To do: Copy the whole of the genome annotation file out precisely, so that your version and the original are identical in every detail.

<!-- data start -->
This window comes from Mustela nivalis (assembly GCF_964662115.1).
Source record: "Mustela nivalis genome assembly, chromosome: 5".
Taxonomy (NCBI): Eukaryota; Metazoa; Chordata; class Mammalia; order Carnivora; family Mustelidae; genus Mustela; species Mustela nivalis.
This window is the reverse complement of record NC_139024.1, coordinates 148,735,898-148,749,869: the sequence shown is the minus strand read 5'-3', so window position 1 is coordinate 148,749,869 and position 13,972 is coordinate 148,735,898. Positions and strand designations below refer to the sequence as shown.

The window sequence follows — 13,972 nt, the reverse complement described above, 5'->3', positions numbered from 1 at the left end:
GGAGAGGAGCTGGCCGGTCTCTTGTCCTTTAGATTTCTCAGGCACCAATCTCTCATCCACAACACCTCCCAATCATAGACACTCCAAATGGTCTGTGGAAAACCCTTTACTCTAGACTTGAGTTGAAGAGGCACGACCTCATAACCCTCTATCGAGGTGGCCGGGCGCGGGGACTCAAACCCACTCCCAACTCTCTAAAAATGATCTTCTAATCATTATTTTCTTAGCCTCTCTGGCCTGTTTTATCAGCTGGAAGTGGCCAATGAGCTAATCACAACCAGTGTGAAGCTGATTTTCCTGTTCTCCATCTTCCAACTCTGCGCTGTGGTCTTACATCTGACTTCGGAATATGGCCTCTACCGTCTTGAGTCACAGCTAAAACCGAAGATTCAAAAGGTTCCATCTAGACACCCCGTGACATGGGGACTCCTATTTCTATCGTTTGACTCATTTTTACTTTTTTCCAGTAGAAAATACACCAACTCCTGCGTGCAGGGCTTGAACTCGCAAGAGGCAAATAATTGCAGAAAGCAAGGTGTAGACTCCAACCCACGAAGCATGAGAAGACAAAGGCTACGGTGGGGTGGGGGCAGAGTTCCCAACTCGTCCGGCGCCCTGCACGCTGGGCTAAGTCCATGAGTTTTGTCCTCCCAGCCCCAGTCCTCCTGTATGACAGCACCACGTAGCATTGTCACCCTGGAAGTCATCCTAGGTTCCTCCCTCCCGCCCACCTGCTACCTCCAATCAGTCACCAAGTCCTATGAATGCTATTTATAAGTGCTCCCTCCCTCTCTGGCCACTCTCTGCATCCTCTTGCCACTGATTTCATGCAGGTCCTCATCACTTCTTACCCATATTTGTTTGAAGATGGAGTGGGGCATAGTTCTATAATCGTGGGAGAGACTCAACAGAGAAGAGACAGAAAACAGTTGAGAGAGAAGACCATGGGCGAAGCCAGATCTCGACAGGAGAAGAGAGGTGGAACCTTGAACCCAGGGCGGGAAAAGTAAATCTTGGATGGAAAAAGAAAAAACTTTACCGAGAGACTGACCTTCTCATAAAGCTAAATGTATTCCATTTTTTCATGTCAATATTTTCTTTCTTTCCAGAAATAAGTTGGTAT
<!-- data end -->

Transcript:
This window comes from Mustela nivalis (assembly GCF_964662115.1).
Source record: "Mustela nivalis genome assembly, chromosome: 5".
Taxonomy (NCBI): Eukaryota; Metazoa; Chordata; class Mammalia; order Carnivora; family Mustelidae; genus Mustela; species Mustela nivalis.
This window is the reverse complement of record NC_139024.1, coordinates 148,735,898-148,749,869: the sequence shown is the minus strand read 5'-3', so window position 1 is coordinate 148,749,869 and position 13,972 is coordinate 148,735,898. Positions and strand designations below refer to the sequence as shown.

The window sequence follows — 13,972 nt, the reverse complement described above, 5'->3', positions numbered from 1 at the left end:
GGAGAGGAGCTGGCCGGTCTCTTGTCCTTTAGATTTCTCAGGCACCAATCTCTCATCCACAACACCTCCCAATCATAGACACTCCAAATGGTCTGTGGAAAACCCTTTACTCTAGACTTGAGTTGAAGAGGCACGACCTCATAACCCTCTATCGAGGTGGCCGGGCGCGGGGACTCAAACCCACTCCCAACTCTCTAAAAATGATCTTCTAATCATTATTTTCTTAGCCTCTCTGGCCTGTTTTATCAGCTGGAAGTGGCCAATGAGCTAATCACAACCAGTGTGAAGCTGATTTTCCTGTTCTCCATCTTCCAACTCTGCGCTGTGGTCTTACATCTGACTTCGGAATATGGCCTCTACCGTCTTGAGTCACAGCTAAAACCGAAGATTCAAAAGGTTCCATCTAGACACCCCGTGACATGGGGACTCCTATTTCTATCGTTTGACTCATTTTTACTTTTTTCCAGTAGAAAATACACCAACTCCTGCGTGCAGGGCTTGAACTCGCAAGAGGCAAATAATTGCAGAAAGCAAGGTGTAGACTCCAACCCACGAAGCATGAGAAGACAAAGGCTACGGTGGGGTGGGGGCAGAGTTCCCAACTCGTCCGGCGCCCTGCACGCTGGGCTAAGTCCATGAGTTTTGTCCTCCCAGCCCCAGTCCTCCTGTATGACAGCACCACGTAGCATTGTCACCCTGGAAGTCATCCTAGGTTCCTCCCTCCCGCCCACCTGCTACCTCCAATCAGTCACCAAGTCCTATGAATGCTATTTATAAGTGCTCCCTCCCTCTCTGGCCACTCTCTGCATCCTCTTGCCACTGATTTCATGCAGGTCCTCATCACTTCTTACCCATATTTGTTTGAAGATGGAGTGGGGCATAGTTCTATAATCGTGGGAGAGACTCAACAGAGAAGAGACAGAAAACAGTTGAGAGAGAAGACCATGGGCGAAGCCAGATCTCGACAGGAGAAGAGAGGTGGAACCTTGAACCCAGGGCGGGAAAAGTAAATCTTGGATGGAAAAAGAAAAAACTTTACCGAGAGACTGACCTTCTCATAAAGCTAAATGTATTCCATTTTTTCATGTCAATATTTTCTTTCTTTCCAGAAATAAGTTGGTAT